U.S. West (along with a coalition of telecommunication providers) challenged the restrictions placed on the use of CPNI on two grounds. Predictably, they argued that the regulations violated the First Amendment. More significantly, they argued that CPNI represented “valuable property” belonging to the carriers, and that the FCC’s prohibition on the use of this information “greatly diminish[ed] its value,” thereby rising to the level of a “taking” in violation of the Fifth Amendment.15 Since the court found that the regulations violated the First Amendment, it never addressed the Fifth Amendment challenge. Nonetheless, the argument advanced by U.S. West shows that corporate America has begun to acknowledge and attribute “legally significant value” to consumers’ personal information.

In addition to generating a valuable database of personal information, stock giveaway programs also provide other benefits to the offering companies. As one new Internet company disclosed in its registration statement, “the principal competitive factors” that an Internet start–up company may contend with are: “number of members;... quality of merchandise and retailers;... brand recognition; member loyalty;... [and] broad demographic focus....”16 Share giveaway programs promote the goals of increasing Web site membership and fostering member loyalty because “equity ownership in [a] company will help establish [the company] as a preferred destination among web users” and will help “to rapidly attract a sizeable membership base.”17 Likewise, these programs can further the goal of enhancing brand recognition. Finally, share giveaway programs facilitate the sale of merchandise to a broad demographic group of individuals. As My Own Empire elaborates on its Web site, “Internet companies are after one thing, your eyeballs.”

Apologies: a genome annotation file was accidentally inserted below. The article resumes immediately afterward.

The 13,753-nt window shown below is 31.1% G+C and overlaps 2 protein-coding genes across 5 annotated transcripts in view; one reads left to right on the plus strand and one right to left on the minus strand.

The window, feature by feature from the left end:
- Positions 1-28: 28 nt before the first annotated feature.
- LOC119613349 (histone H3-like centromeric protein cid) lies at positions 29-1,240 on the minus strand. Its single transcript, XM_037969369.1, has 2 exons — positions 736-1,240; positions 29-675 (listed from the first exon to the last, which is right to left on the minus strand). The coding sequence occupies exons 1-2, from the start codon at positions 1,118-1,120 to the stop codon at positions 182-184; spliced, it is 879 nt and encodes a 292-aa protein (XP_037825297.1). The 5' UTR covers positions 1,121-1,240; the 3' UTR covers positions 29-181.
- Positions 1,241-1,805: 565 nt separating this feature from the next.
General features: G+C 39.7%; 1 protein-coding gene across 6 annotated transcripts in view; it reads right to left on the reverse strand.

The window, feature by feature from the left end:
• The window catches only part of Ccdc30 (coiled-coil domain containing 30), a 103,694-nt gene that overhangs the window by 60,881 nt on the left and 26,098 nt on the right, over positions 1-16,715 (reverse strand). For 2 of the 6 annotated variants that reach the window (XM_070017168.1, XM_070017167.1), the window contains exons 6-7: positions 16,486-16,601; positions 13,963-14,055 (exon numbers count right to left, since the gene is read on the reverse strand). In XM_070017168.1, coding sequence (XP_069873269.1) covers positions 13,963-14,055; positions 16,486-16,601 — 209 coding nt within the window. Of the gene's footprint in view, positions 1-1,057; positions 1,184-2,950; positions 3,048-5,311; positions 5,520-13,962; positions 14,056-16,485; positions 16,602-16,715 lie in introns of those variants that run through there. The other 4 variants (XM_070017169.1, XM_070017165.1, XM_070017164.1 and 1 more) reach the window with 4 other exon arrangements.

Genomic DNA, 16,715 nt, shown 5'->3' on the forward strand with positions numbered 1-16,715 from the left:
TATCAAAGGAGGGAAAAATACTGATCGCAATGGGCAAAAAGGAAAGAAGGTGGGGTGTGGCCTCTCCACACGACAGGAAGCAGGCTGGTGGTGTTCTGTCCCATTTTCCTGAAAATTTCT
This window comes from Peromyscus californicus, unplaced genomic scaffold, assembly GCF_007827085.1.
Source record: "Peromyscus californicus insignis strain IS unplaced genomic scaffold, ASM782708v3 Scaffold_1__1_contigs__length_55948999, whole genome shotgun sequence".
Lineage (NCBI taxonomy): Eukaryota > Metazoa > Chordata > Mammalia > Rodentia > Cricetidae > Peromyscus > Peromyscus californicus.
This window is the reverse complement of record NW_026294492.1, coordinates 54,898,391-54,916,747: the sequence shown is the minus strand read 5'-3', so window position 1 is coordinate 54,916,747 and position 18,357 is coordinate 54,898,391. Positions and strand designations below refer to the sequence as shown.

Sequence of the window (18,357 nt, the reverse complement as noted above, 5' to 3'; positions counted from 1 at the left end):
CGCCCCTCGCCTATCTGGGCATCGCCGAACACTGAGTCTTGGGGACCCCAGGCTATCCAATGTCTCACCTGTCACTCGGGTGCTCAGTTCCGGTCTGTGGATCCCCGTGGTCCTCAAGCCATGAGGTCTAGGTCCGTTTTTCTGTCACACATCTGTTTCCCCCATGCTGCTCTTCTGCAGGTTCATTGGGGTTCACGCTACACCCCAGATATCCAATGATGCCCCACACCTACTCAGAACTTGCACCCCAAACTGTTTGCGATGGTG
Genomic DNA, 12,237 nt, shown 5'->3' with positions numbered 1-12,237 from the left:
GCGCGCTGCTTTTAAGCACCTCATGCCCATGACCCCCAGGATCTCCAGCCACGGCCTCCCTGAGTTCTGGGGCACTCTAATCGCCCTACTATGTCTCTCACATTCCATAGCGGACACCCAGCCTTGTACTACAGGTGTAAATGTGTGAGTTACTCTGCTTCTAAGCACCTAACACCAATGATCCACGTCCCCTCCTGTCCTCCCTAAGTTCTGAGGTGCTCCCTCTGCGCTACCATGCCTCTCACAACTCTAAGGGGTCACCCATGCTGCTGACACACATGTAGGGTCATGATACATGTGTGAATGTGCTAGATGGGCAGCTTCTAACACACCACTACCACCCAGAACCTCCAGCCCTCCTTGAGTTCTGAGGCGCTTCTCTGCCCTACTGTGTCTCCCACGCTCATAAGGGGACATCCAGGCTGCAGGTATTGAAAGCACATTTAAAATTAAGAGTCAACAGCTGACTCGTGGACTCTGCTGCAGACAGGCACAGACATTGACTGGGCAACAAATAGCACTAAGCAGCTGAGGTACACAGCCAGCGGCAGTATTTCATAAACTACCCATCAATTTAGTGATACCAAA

The SEC’s Position on Share Distribution Programs

Probably one of the most widely publicized issues surrounding Internet–based share giveaway programs has been whether Securities Act registration requirements apply to them. Although this issue is of relatively recent vintage in the Internet context, questions regarding the applicability of registration requirements to corporate spin–off programs (a comparable type of transaction in many respects) date back over a quarter of a century.

The key registration provision of the Securities Act is Section 5(c), which states that “[i]t shall be unlawful for any person, directly or indirectly, to ... offer to sell or offer to buy ... any security, unless a registration statement has been filed as to such security....” Section 2(a)(3) of the Securities Act provides that “[t]he term ‘sale’ or ‘sell’ shall include every contract of sale or disposition of a security or interest in a security, for value.”

SEC v. Harwyn Industries

Application of Securities Act registration requirements to corporate share giveaways was first challenged in 1971 in SEC v. Harwyn Industries Corp.18 In that case, “the Securities and Exchange Commission ... [sought] to plug up what some have treated as a loophole in the federal securities laws permitting a company, by ‘spinning–off’ its subsidiary’s shares to the parent’s stockholders without registration, to convert the subsidiary into a public corporation whose unregistered shares would be actively traded on the market.”19

[T]he defendants received “value” from the spin–offs and a sale of shares was found to have occurred.